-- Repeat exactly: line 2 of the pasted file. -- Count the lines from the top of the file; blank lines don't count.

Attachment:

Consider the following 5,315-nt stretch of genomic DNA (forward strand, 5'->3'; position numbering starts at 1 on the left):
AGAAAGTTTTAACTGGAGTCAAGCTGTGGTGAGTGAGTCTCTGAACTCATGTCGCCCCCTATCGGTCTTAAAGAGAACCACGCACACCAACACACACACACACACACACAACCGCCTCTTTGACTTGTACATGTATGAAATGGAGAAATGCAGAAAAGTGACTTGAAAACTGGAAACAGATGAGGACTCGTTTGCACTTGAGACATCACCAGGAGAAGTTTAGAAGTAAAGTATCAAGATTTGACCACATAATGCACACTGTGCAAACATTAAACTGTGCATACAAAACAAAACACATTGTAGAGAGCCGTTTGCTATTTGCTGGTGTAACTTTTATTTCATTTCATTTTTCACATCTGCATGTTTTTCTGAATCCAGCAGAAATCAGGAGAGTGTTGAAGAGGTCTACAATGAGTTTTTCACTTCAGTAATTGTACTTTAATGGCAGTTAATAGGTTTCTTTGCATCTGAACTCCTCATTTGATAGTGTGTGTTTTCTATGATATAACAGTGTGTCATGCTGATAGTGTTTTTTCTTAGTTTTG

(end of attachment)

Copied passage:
AGAAAGTTTTAACTGGAGTCAAGCTGTGGTGAGTGAGTCTCTGAACTCATGTCGCCCCCTATCGGTCTTAAAGAGAACCACGCACACCAACACACACACACACACACACAACCGCCTCTTTGACTTGTACATGTATGAAATGGAGAAATGCAGAAAAGTGACTTGAAAACTGGAAACAGATGAGGACTCGTTTGCACTTGAGACATCACCAGGAGAAGTTTAGAAGTAAAGTATCAAGATTTGACCACATAATGCACACTGTGCAAACATTAAACTGTGCATACAAAACAAAACACATTGTAGAGAGCCGTTTGCTATTTGCTGGTGTAACTTTTATTTCATTTCATTTTTCACATCTGCATGTTTTTCTGAATCCAGCAGAAATCAGGAGAGTGTTGAAGAGGTCTACAATGAGTTTTTCACTTCAGTAATTGTACTTTAATGGCAGTTAATAGGTTTCTTTGCATCTGAACTCCTCATTTGATAGTGTGTGTTTTCTATGATATAACAGTGTGTCATGCTGATAGTGTTTTTTCTTAGTTTTG